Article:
Calgary wildlife rescue group asks for steady funding source from city
Non-profit says it would cost more than $1M for the city to recreate its services
The Calgary Wildlife Rehabilitation Society (CWRS) is asking for a steady funding commitment from the city to help them continue what they see as an essential service.
The group is a not-for-profit set up to help heal hurt or sick wild animals, and they're the only place in the city licensed to take in these critters.
Some of the animals at the centre — located in the Calgary's northwest — include magpies, birds and skunks.
Although CWRS's goal is to rehabilitate animals and release them back into the wild, there are also a few permanent residents, including a hawk and two horned owls that can't be released because of their injuries.
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CWRS board president Rachel Wade says they started talking with city officials in 2016 about a better funding arrangement after the economic downturn hit them hard, much like other non-profits in the province.
She said in 2017 the city offered the society emergency funding and at that time there was an appetite to find a more sustainable funding mechanism to help the group in the future.
"We need to reach a space where we can be more stable than that so we can plan for the future and grow and as well as support our staff that work really hard to help Calgary's wildlife," she said.
Funding through donations
Most funds are raised through donations, but last year 34 per cent of the society's budget was covered by grants from other levels of government.
In a written statement, the City of Calgary said the funding it contributed was to cover the society's operating costs. The city says it continues to work with CWRS.
The society is Alberta's most southern wildlife rehabilitation centre and the city's only veterinarian-based wildlife hospital.
Each year, the group answers more than 10,000 calls from citizens who have questions or are in the middle of wildlife-related issues. They also offer eco-literacy programs to more than 5,000 students and citizens annually.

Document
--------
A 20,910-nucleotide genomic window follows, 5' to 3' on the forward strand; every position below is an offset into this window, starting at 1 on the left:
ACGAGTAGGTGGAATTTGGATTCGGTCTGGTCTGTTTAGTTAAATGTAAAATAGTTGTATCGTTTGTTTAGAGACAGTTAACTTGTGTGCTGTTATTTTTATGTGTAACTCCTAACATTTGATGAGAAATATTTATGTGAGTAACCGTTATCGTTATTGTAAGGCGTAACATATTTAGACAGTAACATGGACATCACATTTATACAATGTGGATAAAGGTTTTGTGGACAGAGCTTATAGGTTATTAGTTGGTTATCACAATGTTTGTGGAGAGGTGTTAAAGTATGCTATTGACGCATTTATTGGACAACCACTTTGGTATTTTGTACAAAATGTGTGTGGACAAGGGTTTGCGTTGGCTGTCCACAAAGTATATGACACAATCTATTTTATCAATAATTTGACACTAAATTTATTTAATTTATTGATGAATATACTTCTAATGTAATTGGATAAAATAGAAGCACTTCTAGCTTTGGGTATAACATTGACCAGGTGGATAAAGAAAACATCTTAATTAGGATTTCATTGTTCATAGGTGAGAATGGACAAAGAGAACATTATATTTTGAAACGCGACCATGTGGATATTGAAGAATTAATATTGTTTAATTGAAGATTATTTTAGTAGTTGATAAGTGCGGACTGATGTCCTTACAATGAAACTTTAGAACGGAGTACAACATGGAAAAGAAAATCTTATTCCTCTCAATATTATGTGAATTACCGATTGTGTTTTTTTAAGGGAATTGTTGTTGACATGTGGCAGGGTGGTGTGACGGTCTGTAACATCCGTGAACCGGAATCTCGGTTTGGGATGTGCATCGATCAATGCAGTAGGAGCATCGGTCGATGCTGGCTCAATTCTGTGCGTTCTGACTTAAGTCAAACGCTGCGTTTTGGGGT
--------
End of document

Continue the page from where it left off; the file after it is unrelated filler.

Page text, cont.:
Injured animals are usually brought in after hitting windows or coming into contact with things like power lines, barbed wire, domesticated pets and garbage.
Wade estimated if the city provided a similar service, it would cost more than $1 million per year.
"If the city were to take this on at, you know, city wages, and they needed to build the structures to do all of this, it would cost them a lot of money," she said. "We look at this as a great way for the city to maintain the service for its citizens without having to spend an exorbitant amount of money to accomplish that."
In Edmonton, the city provides 20 per cent of the WILDNorth rescues budget, a similar operation in that area. And Wade said there's precedent in other municipalities to offer that funding to not-for-profits like CWRS.
"Calgary, I would say, is the anomaly," she said. "There's been precedent set in most of Canada around this."
The CWRS had hoped to have an answer on how the city will fund them by this spring, but now that that timeline has passed they hope to have a commitment by the end of 2018.
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